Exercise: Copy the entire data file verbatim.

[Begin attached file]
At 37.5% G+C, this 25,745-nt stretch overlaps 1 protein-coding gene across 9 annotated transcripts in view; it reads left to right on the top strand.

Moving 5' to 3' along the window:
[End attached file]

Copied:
At 37.5% G+C, this 25,745-nt stretch overlaps 1 protein-coding gene across 9 annotated transcripts in view; it reads left to right on the top strand.

Moving 5' to 3' along the window: